It told the AFR that: “Defence does not provide or support the use of unauthorised software, including the WeChat social media application, on Defence mobile devices.”

“singled out” ? no, that’s journalistic beat-up. They refer to “Defence mobile devices” - I’d suggest it’s a matter of what is approved, not what is banned :wink: I’d be gobsmacked if it ever makes the approved product list. I’d be surprised if it was permitted on any rigorously maintained corporate device, unless said corporation had a defined business need to interact with people on that media platform.


#31

Re WeChat. I use it all the time because one of my sons lives in China. Works well. However, be aware that if anything goes wrong and it requires a password reminder, it will all be in Chinese. Easier to create a new one.
For social media use I use a VPN when there. Express VPN is a reliable one.


#32

If it has, it appears that either the opposition know/don’t know the results as they have been using WeChat for issuing messages in the past week.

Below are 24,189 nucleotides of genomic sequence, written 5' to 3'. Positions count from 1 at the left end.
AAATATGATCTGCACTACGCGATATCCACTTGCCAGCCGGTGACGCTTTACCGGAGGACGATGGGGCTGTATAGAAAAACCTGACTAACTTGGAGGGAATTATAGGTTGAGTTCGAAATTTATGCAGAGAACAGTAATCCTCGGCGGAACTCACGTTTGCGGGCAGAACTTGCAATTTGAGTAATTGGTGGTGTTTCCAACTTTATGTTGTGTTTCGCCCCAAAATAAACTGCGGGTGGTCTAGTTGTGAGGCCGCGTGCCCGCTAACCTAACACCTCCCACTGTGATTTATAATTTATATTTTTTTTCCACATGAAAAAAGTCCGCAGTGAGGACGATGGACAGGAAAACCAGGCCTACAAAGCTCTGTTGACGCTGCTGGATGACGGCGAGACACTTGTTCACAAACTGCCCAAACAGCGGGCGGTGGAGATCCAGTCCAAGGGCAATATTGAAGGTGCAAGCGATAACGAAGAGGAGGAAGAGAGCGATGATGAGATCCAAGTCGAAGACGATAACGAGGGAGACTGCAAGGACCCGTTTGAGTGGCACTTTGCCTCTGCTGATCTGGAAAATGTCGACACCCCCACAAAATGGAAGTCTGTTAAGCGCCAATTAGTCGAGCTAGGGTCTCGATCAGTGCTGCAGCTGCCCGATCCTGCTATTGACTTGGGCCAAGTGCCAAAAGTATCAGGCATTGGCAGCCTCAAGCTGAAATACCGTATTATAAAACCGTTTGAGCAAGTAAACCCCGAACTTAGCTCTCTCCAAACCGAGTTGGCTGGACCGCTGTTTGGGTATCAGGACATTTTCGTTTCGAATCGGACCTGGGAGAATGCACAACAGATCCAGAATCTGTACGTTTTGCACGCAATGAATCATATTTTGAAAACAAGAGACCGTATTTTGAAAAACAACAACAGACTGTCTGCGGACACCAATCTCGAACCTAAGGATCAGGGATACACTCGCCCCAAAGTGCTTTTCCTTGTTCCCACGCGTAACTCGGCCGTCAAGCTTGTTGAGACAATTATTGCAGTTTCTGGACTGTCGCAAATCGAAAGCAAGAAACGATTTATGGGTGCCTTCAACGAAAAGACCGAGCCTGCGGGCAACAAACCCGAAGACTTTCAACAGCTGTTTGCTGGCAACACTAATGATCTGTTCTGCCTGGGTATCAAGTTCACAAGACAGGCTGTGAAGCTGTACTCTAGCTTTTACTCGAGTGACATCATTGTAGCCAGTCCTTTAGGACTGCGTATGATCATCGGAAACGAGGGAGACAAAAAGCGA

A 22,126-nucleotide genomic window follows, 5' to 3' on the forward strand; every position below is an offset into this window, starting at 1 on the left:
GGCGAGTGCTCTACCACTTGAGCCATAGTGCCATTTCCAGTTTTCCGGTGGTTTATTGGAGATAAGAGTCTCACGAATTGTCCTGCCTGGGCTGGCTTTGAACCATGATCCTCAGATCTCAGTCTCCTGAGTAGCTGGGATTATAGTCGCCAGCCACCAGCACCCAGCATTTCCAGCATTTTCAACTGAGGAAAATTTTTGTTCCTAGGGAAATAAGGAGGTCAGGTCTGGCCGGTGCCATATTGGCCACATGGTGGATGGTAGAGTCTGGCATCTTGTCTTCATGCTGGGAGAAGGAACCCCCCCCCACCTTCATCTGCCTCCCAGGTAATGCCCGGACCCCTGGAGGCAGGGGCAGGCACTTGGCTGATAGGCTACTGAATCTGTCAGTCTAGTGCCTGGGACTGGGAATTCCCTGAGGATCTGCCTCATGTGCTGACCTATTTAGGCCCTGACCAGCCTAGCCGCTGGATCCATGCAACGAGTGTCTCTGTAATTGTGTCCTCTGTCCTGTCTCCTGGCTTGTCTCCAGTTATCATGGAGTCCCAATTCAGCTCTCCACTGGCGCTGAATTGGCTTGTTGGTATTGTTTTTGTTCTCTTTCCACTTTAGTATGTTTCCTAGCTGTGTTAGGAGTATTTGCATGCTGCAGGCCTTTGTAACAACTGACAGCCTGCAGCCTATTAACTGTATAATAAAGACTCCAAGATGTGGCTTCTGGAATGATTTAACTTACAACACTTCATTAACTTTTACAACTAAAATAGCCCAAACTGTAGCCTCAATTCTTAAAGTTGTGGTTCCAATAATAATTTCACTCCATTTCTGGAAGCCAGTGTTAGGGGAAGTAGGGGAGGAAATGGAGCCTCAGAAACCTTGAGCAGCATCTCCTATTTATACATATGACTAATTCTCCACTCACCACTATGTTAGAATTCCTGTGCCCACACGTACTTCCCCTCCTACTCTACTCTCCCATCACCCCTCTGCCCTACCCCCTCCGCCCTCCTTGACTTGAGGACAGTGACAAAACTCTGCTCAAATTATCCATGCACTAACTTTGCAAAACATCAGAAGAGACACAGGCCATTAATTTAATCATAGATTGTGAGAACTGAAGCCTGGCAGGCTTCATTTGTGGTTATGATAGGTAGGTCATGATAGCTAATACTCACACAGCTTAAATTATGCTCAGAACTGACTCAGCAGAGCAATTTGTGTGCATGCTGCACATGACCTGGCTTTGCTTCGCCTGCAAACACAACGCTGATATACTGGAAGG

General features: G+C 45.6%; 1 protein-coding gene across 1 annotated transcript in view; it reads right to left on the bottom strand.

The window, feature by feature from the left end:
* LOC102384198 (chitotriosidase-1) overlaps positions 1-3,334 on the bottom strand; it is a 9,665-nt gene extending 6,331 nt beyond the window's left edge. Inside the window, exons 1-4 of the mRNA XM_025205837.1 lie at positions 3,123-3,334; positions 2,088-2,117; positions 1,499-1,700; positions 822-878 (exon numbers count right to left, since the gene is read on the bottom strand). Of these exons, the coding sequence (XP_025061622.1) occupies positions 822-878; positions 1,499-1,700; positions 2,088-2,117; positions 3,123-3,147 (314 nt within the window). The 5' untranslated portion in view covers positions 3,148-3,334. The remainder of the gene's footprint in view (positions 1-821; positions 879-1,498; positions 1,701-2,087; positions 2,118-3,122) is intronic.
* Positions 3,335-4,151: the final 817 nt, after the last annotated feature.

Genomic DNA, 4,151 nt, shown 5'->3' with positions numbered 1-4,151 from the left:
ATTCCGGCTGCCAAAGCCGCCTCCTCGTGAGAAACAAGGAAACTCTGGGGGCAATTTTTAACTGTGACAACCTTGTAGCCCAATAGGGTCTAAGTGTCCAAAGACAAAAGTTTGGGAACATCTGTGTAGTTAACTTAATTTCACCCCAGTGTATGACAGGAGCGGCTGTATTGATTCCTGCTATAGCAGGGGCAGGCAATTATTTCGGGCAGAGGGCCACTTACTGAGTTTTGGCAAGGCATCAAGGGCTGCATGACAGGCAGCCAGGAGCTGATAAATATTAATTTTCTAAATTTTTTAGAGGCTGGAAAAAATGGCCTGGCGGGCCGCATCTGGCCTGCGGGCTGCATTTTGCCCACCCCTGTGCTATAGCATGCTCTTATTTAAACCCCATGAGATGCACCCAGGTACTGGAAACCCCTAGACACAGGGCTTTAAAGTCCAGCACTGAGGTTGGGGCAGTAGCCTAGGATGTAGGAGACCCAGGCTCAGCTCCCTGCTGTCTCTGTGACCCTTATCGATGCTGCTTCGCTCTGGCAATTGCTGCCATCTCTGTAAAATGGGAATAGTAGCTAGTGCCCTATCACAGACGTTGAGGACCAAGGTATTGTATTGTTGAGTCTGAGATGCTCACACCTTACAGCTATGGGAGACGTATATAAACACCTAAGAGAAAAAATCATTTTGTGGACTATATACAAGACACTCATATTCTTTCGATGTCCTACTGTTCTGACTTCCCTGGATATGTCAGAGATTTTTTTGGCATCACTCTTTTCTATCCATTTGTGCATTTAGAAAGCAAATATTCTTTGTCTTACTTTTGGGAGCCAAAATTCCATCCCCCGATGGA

#33

If the message is intended to be public anyway then perhaps the privacy concerns are reduced.


#34

Talked to my doctor about Travel immunisation before going to China in a few months. He asked me to think about having the Hepatitis A and the Typhoid one.
I’m only going to the big cities and for a short stay this time.
Any suggestions would be appreciated.


#35

Apart from any cost, why would you not get them.

Better safe than sorry.


#36

Thanks @Fred123,
it is costly, and was also thinking of possible allergic reaction, and that it gives only 99% protection :thinking:


#37

A couple of things…

  • This is what the Government’s SmartTraveller says…
    https://smartraveller.gov.au/Countries/asia/north/Pages/china.aspx

  • The CDC website is the one many medical professionals use when providing recommendations to travellers and should not be overlooked as a valuable resource…
    https://wwwnc.cdc.gov/travel/destinations/clinician/none/china

  • Diseases don’t discriminate and the long term cost of having a preventable disease will be far greater than the costs of any vaccination.

  • Check your travel insurance policy t&cs. While I haven’t checked any for examples, I think that a insurer may be reluctant to provide cover for any preventable diseases, especially where a medical professional recommended medications/vaccinations to prevent the disease.

  • Getting a disease can spoil a holiday, especially if the symptoms of the disease occur when one is traveling.

  • Hygiene practices in other countries can be vastly different to those in Australia. The risks of infection can also be significantly higher for highly communicable diseases like Hepatitis A or through consumption of contaminated foods/waters.